Eleanor’s Story: An American Girl in Hitler’s Germany

Eleanor's Story. Artwork by Mark Mendez. Photo by Austin Bauman
Eleanor's Story. Artwork by Mark Mendez. Photo by Austin Bauman

Eleanor’s Story: An American Girl in Hitler’s Germany is a powerful multi-media play set at the Kraine Theater in New York’s East Village. As part of the 2023 and 17th annual FRIGID Fringe Festival, the true story of Eleanor Ramrath was told by her granddaughter Ingrid Garner in a solo theatrical production.

The story begins with reference to composer Englebert Humperdinck’s exquisitely sublime Evening Prayer from his opera Hansel and Gretel (1893), as it gently accompanied Garner’s opening monologue. Evening Prayer is a touching musical work that captures the innocence and vulnerability of childhood and the power of faith and hope in the face of adversity.

Ingrid Garner in a Scene from Eleanor's Story. Photo by Austin Bauman

Ingrid Garner in Eleanor’s Story. Photo by Austin Bauman

In the back of a simple set that included two chairs and a steamer trunk was a large screen that, throughout the performance, displayed period scenes and film highlighting the experiences of an American family trapped in Nazi Berlin during World War II.

Ingrid Garner portrayed a chilling tale that began in America for her grandmother Eleanor. The German American Ramrath family was drawn back to Germany for work due to the crushing financial environment in the depression era United States. Responding to Germany’s bluster of financial prowess under Adolf Hitler’s new leadership, in September 1939, Eleanor’s father accepted an offer of a lucrative engineering position in Hamburg.

Ingrid Garner in Eleanor's Story. Photo by Austin Bauman

Ingrid Garner in Eleanor’s Story. Photo by Austin Bauman

After all, perhaps Hitler was truthful when he signed the Munich agreement with Neville Chamberlain that permitted Germany to annex the Sudetenland in exchange for a promise from Hitler to respect Czechoslovakia’s territorial integrity. Chamberlain believed that this agreement would prevent war in Europe and promote peace.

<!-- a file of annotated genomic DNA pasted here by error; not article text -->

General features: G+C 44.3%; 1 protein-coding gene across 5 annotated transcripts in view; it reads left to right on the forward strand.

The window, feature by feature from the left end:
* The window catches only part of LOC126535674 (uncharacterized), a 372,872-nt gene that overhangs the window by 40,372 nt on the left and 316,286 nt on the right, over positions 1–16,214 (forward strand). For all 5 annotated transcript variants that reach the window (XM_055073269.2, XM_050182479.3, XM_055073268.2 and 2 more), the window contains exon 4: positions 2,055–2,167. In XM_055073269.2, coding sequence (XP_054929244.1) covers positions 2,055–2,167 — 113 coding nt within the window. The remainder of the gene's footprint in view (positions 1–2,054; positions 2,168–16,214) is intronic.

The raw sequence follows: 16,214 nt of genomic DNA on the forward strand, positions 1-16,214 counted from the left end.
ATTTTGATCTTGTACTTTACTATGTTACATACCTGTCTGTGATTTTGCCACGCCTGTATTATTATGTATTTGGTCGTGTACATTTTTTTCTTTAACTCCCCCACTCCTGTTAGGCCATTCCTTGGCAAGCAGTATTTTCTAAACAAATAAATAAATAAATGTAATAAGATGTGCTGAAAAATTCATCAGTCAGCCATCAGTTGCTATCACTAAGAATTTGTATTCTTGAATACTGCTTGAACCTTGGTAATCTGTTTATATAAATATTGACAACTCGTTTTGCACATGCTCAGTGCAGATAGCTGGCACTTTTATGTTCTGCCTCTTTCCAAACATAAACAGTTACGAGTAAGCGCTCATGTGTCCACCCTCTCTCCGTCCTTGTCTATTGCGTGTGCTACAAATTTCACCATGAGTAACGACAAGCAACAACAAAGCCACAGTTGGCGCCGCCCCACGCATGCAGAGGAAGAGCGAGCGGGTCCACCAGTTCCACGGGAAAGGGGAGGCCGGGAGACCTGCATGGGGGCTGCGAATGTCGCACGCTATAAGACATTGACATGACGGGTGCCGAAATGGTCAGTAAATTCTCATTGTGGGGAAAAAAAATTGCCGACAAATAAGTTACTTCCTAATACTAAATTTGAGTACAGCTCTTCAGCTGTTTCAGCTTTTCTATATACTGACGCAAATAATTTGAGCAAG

9-year-old Eleanor and her family left their comfortable home in Stratford, New Jersey, and sailed from New York to Germany on the S. S. Hamburg. Early in the voyage, the ship’s captain announced that Germany had declared war on Poland. To avoid an attack from an enemy vessel, the ship’s crew speedily repainted the German colors on the ship to those of France. Still, later in the same voyage, the captain announced that England and France had declared war on Germany –colors were changed to those of Norway. Upon arriving in Hamburg, the Ramraths attempted to purchase return trip tickets, which could be purchased only with dollars. Since Eleanor’s father had traded all his U. S. currency for marks and no German bank would exchange marks for dollars, the family was trapped.

This began a six-year nightmare of peril, Gestapo intimidation, sacrifice, air raids and bombing, the destruction of Berlin, near starvation, and Russian occupation. Listening to foreign radio broadcasts was punishable by death. Hitler Youth members were taught to kill, suppress feelings, and report any family member criticizing the Nazi regime. Eleanor’s father was overheard by a secretary expressing his view that Germany could not prevail over the allies. He narrowly missed execution but lost his job.

Ingrid Garner in a scene from Eleanor's Story. Photo by Austin Bauman

Ingrid Garner in a scene from Eleanor’s Story. Photo by Austin Bauman

Through Garner’s gripping characterizations, we experienced the family’s fears, the children’s humiliations in German schools, Eleanor witnessing executions, the appalling treatment of Jews, war and death, and coming of age. Audience members sat on the edges of their seats as this story of unspeakable fear and deprivation unfolded. We sensed in vivid detail Eleanor’s feelings and sensations of hiding underground as the Russians overwhelmed the boys and old men defending Berlin in the final days of April 1945. We were keenly aware of Eleanor’s fears of Russian revenge and rape.

Heartbroken and numb, amid the post-war wreckage of Berlin, Eleanor heard a bird singing and scampers about to see flowers emerging from the wreckage. Humperdinck’s Evening Prayer returns in its gentle representation of Hansel and Gretel’s faith and hopes that their prayer will be answered and that they will be guided safely back home.

This deeply personal family story is an important, unique, and vital account of survival and hopes seen through the eyes of a child ably characterized by gifted actor and raconteur Ingrid Garner. There’s much more to this, with just two performances to go.

Eleanor’s Story: An American Girl in Hitler’s Germany
Presented as part of the 2023 FRIGID Fringe Festival
Adapted and Performed by granddaughter Ingrid Garner 
Directed by Craig Tyrl

Website: www.eleanorsstory.com   

The Kraine Theater
85 E 4th Street
New York, NY 10003
(212) 777-6088

Runs through March 3.  Tickets available at www.frigid.nyc

Readers may also enjoy our reviews of Kissing the Floor at Theater Row, Seth Rudesky at Café Carlyle, and Who Murdered Love.

Eleanor’s Story: An American Girl in Hitler’s Germany


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